• View detailsArticle

    Jeffrey M. Glassman was quoted in a Law360 article published on Oct. 27, 2023...

  • View detailsPresentation

    2023 Louisiana Tax Conference sponsored by the CPA Society of Louisiana (LCPA)...

  • View detailsConference

    2023 Meadows Collier Annual VIRTUAL Tax Conference...

  • View detailsFirm News

    Cristo Rey Dallas Draft Day for the 2023-24 Corporate Work Study Program...

View All
Showing 3 of 10

Meadows, Collier, Reed, Cousins, Crouch & Ungerman, L.L.P.

901 Main Street, Suite 3700
Dallas, TX 75202

Phone: (214) 744-3700
Fax: (214) 747-3732
Toll Free: (800) 451-0093

submit inquiry

The Importance of Hiring the Right Valuation Expert in an Estate Tax Case

By Joel N. Crouch on August 6, 2019

Expert testimony in litigation is very important. It is even more important in an estate tax case where the only issue is the value of the decedent’s assets and the case will likely turn on valuation expert testimony.  The 9th Circuit's recent unpublished affirmation of the Tax Court’s decision in Estate of Kollsman v. Commissioner highlights the importance of vetting and hiring the right valuation expert.    

In Kollsman, the Tax Court disregarded the estate’s valuation report and essentially adopted the IRS’ valuation report regarding two valuable paintings.  The estate’s expert, George Wachter, was “vice president of Sotheby’s North America and South America and cochairman of Sotheby’s Old Master Paintings Worldwide.”  He had known the decedent for a number of years and was very familiar with the paintings at issue in the case.  On the date of death,  Mr. Wachter wrote a letter to the executor with a preliminary estimate valuing the two paintings at approximately $600,000.  Four weeks later, Mr. Wachter wrote a second letter again valuing the paintings at $600,000, which was attached to the estate’s return. At the same time, the estate entered into an agreement for the sale of the paintings through Mr. Wachter’s auction house.   The IRS also retained an art appraiser who valued the paintings at $2,600,000.  In deciding the value of the paintings was $2,400,000, the Tax Court rejected Mr. Wachter’s appraisal due to a conflict of interest and absence of objective support. 

With regard to Mr. Wachter’s conflict of interest the Tax Court said:

“We find Mr. Wachter’s valuations unreliable and unpersuasive for several reasons.  First, he had a significant conflict of interest that could cause a reasonable person to questions his objectivity.  Mr. Wachter first gave his fair market value estimates for the paintings at the time of decedent’s death (in amounts that remained unchanged in his expert report prepared for trial).  His correspondence with Mr. Hyland [the executor] during that period demonstrates that the two had previously discussed the disposition of Maypole and Orpheus upon decedent’s death and that Mr. Hyland was considering selling the paintings.  Mr. Wachter provided his fair market value estimates at the same time he was soliciting Mr. Hyland for the exclusive rights for five years to auction the paintings in the event they were sold….  Thus, Mr. Wachter, on behalf of his firm, had a direct financial incentive to curry favor with Mr. Hyland by providing fair market value estimates that benefited his interests as the estate’s residual beneficiary – that is to say, ‘lowball’ estimates that would lessen the Federal estate tax burden borne by the estate…. The fact that Mr. Wachter simultaneously presented Mr. Hyland with these fair market value estimates and his pitch for exclusive auction rights for Sotheby’s gives rise to an inference that the latter affected the former.”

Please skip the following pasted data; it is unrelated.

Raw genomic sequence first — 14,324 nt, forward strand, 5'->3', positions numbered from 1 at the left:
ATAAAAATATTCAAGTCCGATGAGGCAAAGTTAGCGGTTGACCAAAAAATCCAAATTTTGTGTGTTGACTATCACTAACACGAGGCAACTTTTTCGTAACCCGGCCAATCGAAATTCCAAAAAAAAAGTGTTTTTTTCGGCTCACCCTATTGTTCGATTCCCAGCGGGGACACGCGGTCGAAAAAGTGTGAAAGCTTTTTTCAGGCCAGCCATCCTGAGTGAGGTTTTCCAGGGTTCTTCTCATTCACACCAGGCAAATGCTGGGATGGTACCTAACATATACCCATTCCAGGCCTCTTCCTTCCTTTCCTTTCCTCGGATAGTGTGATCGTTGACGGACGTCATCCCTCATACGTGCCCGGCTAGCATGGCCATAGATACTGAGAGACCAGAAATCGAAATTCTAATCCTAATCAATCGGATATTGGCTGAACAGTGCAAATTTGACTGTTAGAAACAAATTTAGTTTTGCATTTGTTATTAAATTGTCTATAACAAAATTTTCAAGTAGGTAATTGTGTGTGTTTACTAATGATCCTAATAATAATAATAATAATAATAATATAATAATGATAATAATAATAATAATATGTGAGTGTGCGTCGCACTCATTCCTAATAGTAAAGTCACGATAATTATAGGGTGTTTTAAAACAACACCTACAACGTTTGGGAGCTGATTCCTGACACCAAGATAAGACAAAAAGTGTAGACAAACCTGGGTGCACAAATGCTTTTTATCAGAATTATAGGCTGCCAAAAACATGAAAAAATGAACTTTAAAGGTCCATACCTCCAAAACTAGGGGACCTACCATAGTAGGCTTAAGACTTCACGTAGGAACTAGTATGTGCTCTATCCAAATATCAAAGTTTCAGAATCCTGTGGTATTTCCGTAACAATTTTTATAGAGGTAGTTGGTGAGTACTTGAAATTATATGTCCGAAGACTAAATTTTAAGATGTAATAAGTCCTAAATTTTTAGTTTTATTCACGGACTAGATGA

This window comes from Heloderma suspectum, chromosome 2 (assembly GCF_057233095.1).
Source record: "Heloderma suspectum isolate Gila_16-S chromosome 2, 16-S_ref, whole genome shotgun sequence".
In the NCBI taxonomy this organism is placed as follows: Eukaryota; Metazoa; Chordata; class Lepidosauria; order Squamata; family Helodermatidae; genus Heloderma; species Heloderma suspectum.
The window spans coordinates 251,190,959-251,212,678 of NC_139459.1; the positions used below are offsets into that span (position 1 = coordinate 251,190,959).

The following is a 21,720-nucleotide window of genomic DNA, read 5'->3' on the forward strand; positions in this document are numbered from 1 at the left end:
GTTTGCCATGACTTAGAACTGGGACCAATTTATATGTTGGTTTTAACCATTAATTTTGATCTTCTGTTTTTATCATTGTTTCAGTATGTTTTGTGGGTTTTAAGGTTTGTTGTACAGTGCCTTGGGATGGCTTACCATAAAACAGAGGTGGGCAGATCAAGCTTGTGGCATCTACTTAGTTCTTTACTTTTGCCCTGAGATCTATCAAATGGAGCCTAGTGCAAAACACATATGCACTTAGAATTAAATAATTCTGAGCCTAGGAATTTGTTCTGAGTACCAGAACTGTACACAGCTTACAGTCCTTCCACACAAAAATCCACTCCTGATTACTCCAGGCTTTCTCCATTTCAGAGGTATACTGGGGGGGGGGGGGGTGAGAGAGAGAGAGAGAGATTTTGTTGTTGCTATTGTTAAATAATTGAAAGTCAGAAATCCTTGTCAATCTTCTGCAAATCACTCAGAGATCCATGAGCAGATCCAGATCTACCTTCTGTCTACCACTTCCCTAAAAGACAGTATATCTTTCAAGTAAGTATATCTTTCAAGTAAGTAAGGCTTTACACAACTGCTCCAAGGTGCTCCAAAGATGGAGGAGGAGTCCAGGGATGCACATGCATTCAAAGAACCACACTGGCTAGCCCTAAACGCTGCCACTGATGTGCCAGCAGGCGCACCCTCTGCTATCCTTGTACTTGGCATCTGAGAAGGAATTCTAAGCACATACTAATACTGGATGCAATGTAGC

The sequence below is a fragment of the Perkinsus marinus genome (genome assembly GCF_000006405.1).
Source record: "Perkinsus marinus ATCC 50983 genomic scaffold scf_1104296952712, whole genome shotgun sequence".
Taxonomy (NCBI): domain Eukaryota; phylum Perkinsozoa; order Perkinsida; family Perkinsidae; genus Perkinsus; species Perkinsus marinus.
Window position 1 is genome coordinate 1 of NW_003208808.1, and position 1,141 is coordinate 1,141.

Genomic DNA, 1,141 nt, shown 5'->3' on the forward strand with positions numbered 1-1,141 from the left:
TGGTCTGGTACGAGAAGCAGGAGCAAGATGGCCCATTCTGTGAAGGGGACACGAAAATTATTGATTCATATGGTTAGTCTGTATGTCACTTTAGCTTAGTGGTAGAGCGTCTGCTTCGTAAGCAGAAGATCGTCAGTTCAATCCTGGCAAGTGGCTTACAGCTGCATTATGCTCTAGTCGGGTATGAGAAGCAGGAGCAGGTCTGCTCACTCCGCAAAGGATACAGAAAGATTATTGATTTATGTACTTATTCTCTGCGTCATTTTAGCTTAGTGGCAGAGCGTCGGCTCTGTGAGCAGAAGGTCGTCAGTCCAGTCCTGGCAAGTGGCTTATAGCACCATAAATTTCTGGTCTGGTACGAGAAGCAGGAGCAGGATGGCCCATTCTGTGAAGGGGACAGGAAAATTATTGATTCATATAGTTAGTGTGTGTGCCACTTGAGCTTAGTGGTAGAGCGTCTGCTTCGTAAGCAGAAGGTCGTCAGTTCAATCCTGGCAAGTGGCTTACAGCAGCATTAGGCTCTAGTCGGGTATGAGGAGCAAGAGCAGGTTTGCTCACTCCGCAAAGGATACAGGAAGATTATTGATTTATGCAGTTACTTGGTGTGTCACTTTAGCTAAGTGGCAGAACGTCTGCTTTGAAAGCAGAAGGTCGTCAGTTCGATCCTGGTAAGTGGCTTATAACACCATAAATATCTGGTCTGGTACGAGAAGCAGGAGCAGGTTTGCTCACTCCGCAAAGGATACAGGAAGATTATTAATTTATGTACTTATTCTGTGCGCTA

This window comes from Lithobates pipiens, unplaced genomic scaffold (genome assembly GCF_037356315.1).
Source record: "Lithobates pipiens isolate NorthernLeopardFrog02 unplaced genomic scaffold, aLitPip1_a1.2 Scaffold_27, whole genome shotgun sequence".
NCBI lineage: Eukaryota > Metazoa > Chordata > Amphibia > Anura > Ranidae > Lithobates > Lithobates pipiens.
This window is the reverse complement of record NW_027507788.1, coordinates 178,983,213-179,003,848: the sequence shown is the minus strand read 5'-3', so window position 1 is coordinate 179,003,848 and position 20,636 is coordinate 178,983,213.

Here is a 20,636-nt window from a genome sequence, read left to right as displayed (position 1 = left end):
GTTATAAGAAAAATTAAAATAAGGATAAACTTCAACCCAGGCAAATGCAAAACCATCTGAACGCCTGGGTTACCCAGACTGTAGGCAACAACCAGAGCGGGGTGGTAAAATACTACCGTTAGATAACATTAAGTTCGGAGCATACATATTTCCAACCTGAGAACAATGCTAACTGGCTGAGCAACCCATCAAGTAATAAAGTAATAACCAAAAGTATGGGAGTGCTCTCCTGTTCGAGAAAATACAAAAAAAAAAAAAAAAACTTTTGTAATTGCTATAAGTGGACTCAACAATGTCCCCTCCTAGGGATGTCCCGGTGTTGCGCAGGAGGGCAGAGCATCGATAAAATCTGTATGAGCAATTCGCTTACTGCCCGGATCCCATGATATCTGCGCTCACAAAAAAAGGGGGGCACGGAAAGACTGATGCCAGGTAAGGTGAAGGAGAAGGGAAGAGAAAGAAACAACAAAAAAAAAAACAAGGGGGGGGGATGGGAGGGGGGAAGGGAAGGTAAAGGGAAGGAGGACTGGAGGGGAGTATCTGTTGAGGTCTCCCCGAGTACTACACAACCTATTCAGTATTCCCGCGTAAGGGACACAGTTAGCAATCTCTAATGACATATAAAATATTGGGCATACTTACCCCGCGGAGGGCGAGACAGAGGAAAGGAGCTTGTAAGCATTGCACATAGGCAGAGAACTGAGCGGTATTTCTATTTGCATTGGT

With regard to the absence of objective support, the Court noted that Mr. Wachter failed to provide comparable sales supporting his valuation.  Mr. Wachter testified that when he arrived at his valuations, he was “not interested” in comparables and had only reviewed comparables after the IRS challenged his methodology.  The Court stated that “we have repeatedly found sale prices for comparable works quite important to determining the value of art” and characterized the omission as “remarkable”. 

There are some obvious lessons from the Kollsman decision, first and foremost being that a valuation expert should not have a financial conflict of interest which would cause a court to disregard the expert’s testimony and report. I imagine the IRS attorney was gleefully anticipating the cross examination of Mr. Wachter about his financial interest in the outcome of the case.   Second, the estate’s representative should carefully review the expert’s report to confirm it uses a valuation methodology recognized by the Tax Court. Third, while Mr. Wachter’s letter was probably adequate for filing the Form 706, it should have been obvious that the estate needed a new valuation expert and new valuation report once the IRS examined the return and challenged the values on the return.  

To be fair to the estate’s representative, they may have tried to obtain a new appraisal and could not find a suitable one for trial, especially since one of the paintings sold at auction for $2,400,000 in January 2009,  11 months before the Tax Court petition was filed. 

For any questions on this or any other tax-related matters, please feel free to contact Joel Crouch at (214) 749-2456 or jcrouch@meadowscollier.com.